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My very un-American notion of money

March 27, 2002
The Iranian

One of the biggest and most persistent obstacles to adjusting to life in the States has always been my very un-American notion of money. My first encounter with this pecuniary cultural gap took place when I came here at sixteen. I had just arrived at a rather posh boarding school in a small North Eastern town.

There was a local ice cream parlor on Main street were everyone went after school to hang out and eat. The first time I went to this ice cream parlor in Concord, Massachusetts, like a good Iranian, I picked up everyone's tab. In Iran that is what was done even if you were just a teenager. Everyone eventually ended up paying for everyone else at some point and it all evened out.

But no one would pay individually because it was considered uncivil not to want to pay for all of your friends who were present at the table. Friendship for us teenage Iranians meant going all out for your friends. Acts and gestures of generosity, whether sincere or not, were the visible forms of that notion of friendship as devotion.

Of course on my first visit to the ice cream parlor, when I offered to pay for everyone, no one made any protestation or counter offers or what we call taarof (the Iranian art, some would claim hypocrisy, of offering and refusing favors and compliments with eloquence). After a few times of this picking up of the tab of the ever-growing bee -taarof retinue, I realized that I was not doing the right thing. Far from my generosity ever being reciprocated it was not even going to be appreciated.

Quickly I was labeled and even a bit ridiculed, as a rich Arab kid with enough pocket money to buy everyone ice cream. In the unfortunate American tradition of the inability to speak in another's language no one understood my gesture of generosity. It was not seen, my act, as a sign of extending friendship but as a bad habit of an overly rich kid. It was taken out of the Iranian context thrown into an American one and misunderstood completely. This happened often later on in my life but with more subtle attempts and results until at some point I lost that particular urge to be conspicuously generous.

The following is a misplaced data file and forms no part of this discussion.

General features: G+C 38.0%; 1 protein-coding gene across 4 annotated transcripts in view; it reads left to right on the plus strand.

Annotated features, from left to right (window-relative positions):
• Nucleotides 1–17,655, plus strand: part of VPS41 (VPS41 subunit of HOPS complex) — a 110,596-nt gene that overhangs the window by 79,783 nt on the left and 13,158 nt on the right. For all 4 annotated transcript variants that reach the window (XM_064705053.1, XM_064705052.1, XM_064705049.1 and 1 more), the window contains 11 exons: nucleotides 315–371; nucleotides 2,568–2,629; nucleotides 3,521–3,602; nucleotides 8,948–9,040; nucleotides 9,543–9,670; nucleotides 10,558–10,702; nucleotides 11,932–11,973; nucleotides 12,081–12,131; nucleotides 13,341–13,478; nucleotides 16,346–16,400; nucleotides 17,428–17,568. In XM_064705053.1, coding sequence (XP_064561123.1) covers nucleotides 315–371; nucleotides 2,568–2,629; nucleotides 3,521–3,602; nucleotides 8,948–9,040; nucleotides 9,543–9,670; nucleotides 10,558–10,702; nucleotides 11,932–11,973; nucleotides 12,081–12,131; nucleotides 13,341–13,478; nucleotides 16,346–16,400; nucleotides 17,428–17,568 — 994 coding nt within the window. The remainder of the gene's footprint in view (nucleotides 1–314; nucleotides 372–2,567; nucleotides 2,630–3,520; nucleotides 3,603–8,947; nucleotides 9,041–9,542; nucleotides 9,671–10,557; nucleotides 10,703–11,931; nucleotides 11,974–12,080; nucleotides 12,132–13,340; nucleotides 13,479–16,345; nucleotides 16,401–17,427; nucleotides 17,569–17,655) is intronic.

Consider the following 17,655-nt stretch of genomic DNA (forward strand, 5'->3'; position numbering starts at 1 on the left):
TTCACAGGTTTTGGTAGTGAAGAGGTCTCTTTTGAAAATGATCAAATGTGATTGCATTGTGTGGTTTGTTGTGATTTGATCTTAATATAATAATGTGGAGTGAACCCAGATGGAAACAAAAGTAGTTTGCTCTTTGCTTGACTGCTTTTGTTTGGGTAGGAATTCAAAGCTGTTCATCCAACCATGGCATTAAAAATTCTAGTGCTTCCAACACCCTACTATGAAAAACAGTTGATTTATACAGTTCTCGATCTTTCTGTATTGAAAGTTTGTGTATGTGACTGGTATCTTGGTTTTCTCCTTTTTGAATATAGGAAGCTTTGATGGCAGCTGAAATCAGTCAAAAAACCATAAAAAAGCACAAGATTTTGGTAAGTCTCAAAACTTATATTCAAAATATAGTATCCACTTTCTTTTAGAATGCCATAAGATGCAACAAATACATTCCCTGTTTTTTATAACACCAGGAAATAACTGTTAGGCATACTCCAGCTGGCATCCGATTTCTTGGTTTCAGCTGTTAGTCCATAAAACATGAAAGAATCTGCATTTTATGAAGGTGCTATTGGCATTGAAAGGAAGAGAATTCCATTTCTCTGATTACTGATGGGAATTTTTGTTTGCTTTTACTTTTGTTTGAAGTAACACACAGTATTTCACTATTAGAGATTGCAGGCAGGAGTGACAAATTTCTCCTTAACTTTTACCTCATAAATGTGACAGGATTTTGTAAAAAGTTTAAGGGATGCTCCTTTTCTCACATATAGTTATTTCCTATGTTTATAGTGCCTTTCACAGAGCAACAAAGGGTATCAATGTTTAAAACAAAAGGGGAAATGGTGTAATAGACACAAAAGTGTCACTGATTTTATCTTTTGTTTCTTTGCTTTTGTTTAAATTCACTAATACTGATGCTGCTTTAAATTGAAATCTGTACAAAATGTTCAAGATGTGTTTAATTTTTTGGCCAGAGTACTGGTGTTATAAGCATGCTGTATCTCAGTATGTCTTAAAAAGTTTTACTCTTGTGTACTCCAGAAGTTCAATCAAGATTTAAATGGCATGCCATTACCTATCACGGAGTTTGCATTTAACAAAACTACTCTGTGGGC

Now, in the Iran that I grew up in money was, of course, important, as it is anywhere else. But talk of money especially amongst women of a certain social background was considered vulgar. Of all the inherited prejudicial and patriarchal notions that I have managed to shed the notion that the overly eager pursuit and talk of money is lowly, is one of the most difficult to abandon. This is partly because this disdain for money that we have in the East was in fact discovered, revered, and adopted by the youth culture of the sixties and seventies.

So my contact with the west and that youth culture and the wonderful outburst of music that gave it meaning, affirmed to me the inherent correctness of my ancestral notions of money as being somehow dirty and corrupting and better left to the men of the bazaar or Wall Street. John Lennon and Hafez came together nicely to cement a notion of money that was very easy for an Iranian like myself to embrace. Also hand in hand with this view of money there is a fatalism that we Iranians possess that dealt appropriately with the cold war era anxiety about nuclear disaster.

One of the first serious books I read in English was the dark, doomsday classic by Neville Shute, On The Beach, which was required reading in the Community School in Tehran for eighth graders. A pessimism about the imminent destruction of the world, was something that you could not avoid feeling if you were a sensitive teenager growing up in the midst of the cold war.

Later on in college I came to understand the importance of economic theory to the understanding of history and the importance of money to basic progress. I also came to understand that in order for the traditionally oppressed to become independent and productive they needed that "room of their own" that "fifty acres and a mule."

I admired the Medicis, that illustrious family of early capitalists, and knew that without them we would not have Florence the way it is -- money after all created or allowed great art to flourish. As a budding feminist I knew in theory, at least, that economic independence was the first step towards any sort of liberation.